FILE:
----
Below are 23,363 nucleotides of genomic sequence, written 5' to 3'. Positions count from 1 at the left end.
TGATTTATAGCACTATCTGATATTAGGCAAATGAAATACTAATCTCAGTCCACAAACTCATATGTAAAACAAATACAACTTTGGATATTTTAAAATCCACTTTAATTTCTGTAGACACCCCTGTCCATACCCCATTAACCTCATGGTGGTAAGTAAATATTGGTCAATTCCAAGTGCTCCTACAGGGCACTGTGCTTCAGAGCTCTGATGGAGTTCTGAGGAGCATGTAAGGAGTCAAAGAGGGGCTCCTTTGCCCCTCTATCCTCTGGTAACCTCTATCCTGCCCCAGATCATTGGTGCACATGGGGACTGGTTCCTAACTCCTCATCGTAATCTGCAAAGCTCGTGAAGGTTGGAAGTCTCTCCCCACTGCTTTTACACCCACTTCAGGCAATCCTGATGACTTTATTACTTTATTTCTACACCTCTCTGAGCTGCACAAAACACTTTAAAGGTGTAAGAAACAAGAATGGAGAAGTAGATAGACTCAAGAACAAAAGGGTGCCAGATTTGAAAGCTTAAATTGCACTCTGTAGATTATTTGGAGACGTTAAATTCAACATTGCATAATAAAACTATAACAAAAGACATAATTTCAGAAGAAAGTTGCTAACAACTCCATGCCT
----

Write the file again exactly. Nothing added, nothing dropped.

Below are 23,363 nucleotides of genomic sequence, written 5' to 3'. Positions count from 1 at the left end.
TGATTTATAGCACTATCTGATATTAGGCAAATGAAATACTAATCTCAGTCCACAAACTCATATGTAAAACAAATACAACTTTGGATATTTTAAAATCCACTTTAATTTCTGTAGACACCCCTGTCCATACCCCATTAACCTCATGGTGGTAAGTAAATATTGGTCAATTCCAAGTGCTCCTACAGGGCACTGTGCTTCAGAGCTCTGATGGAGTTCTGAGGAGCATGTAAGGAGTCAAAGAGGGGCTCCTTTGCCCCTCTATCCTCTGGTAACCTCTATCCTGCCCCAGATCATTGGTGCACATGGGGACTGGTTCCTAACTCCTCATCGTAATCTGCAAAGCTCGTGAAGGTTGGAAGTCTCTCCCCACTGCTTTTACACCCACTTCAGGCAATCCTGATGACTTTATTACTTTATTTCTACACCTCTCTGAGCTGCACAAAACACTTTAAAGGTGTAAGAAACAAGAATGGAGAAGTAGATAGACTCAAGAACAAAAGGGTGCCAGATTTGAAAGCTTAAATTGCACTCTGTAGATTATTTGGAGACGTTAAATTCAACATTGCATAATAAAACTATAACAAAAGACATAATTTCAGAAGAAAGTTGCTAACAACTCCATGCCT